MONTE VISTA, Colo. (CBS4) — A Rio Grande County man has been convicted of killing five bald eagles, along with other animals and birds, in the San Luis Valley.
John L. Divine, 77, pleaded guilty to 10 misdemeanors of illegal take of wildlife and using poisons to kill wildlife, according to Colorado Parks and Wildlife officials.
He paid $8,283.50 in fines.
Divine told wildlife officers that he put out the poison because he claimed coyotes were killing his sheep.
“His actions caused the death of multiple species of wildlife, including five bald eagles, a coyote, a fox, magpies, crows and ravens,” CPW Wildlife Officer Jeremy Gallegos said in a statement released Friday. “Putting out poison is dangerous and can be deadly for wildlife, domestic animals and people.”
The investigation started on Jan. 13, 2017, when Gallegos received a call from a man who reported that he’d found parts of a domestic sheep in a culvert in Saguache County that appeared to be slathered with poison — with several dead magpies nearby.
Gallegos collected seven dead magpies and took the parts of sheep carcass for evidence.
Gallegos returned the next day and found another dead magpie and more pieces of a dead sheep freshly placed in the area, according to the statement. He set up a game camera nearby to monitor the site around-the-clock.
He returned again the following day and found what appeared to be a sheep’s liver coated with a liquid, along with another dead magpie.
Gallegos checked the game camera and found photos showing a white pick-up truck at the site and a man carrying what looked like the sheep’s liver. The man in the photo was identified later as Divine, a local rancher.
On Jan. 21, 2017, Gallegos and another officer spotted the truck and pulled Divine over.
“Divine said he was trying to stop the coyotes and that he’d put anti-freeze on the sheep. He also said he’d only baited one spot and then he led the officers there,” officials stated. “But it was not the same location that Gallegos had initially investigated.”
After more questioning, Divine eventually admitted also to baiting at the other location. Gallegos issued a ticket to Divine and he paid a fine of $362.50.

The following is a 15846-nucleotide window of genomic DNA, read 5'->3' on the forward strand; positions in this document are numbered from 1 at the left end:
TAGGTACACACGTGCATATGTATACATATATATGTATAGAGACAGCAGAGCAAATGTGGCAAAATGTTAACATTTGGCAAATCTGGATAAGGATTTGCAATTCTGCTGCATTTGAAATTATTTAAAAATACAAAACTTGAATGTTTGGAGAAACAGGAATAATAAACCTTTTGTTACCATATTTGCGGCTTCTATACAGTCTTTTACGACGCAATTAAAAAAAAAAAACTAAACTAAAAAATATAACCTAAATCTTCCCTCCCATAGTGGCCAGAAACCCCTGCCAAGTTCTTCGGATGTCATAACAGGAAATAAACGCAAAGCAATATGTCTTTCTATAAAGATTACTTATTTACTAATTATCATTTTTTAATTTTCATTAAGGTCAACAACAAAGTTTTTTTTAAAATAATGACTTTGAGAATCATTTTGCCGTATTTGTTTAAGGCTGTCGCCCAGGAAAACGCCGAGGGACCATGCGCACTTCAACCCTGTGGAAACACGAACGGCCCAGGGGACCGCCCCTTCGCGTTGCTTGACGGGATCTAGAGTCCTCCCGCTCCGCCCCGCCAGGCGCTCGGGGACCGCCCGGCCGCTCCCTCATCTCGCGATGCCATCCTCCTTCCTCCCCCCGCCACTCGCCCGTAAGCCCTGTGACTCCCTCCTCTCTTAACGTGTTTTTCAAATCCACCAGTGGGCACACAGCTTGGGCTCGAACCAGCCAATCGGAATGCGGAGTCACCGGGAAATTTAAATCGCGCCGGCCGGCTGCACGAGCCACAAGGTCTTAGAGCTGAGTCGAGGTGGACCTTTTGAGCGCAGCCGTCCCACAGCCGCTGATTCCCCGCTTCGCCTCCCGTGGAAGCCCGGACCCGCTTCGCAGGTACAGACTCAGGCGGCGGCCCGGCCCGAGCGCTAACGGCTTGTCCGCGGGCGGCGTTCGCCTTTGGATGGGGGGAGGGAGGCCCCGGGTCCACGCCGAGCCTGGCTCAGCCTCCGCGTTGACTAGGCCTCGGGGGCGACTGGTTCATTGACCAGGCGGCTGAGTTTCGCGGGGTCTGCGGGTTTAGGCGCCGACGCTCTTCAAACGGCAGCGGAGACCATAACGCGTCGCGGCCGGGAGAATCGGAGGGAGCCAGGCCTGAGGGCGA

However, a few days later, on Feb. 3, 2017, Wildlife Officer Tony Aloia received a report of a bald eagle that appeared to be sick at a location about a mile away from one of the bait sites.
The officer found the eagle and captured it. But while he was there he found carcasses of two more eagles, a coyote and a red fox, according to the statement from CPW. A third dead eagle was later found in the area.
The injured eagle was taken to CPW’s wildlife facility at Frisco Creek where it was nursed back to health and released back into the wild on March 30, 2017.
Then, in March, two more dead bald eagles were found in the same general area.
“To determine the exact cause of death, the dead animals were taken to CPW and U.S. Fish and Wildlife Service testing labs on the Front Range. Samples of the bait were also submitted for analysis. Results showed that it wasn’t anti-freeze the animals ingested but Furadan, a pesticide that had been banned by the EPA in 2009 because it caused unacceptable health risks,” CPW officials stated. “The chemical had been used to control insects, but was also found to be killing migratory birds and posed a serious danger to humans.”
“The evidence clearly showed that all these animals were killed by the pesticide put out by Mr. Divine,” Gallegos said.
Divine was cited with new charges in late November 2017. Divine admitted guilt and eventually paid the fine.
Officials said reports about the dead animals from landowners were critical in solving the case.
“Without these individuals taking that step to notify us, we probably would have never known fully why the bald eagles were disappearing in the area, and there wouldn’t have been any accountability for the individual responsible,” Gallegos said. “It goes to show that we all can be a voice for wildlife.”
A representative of the U.S. Fish and Wildlife Service said that poisoning is one of the top five factors in eagle mortalities nationwide.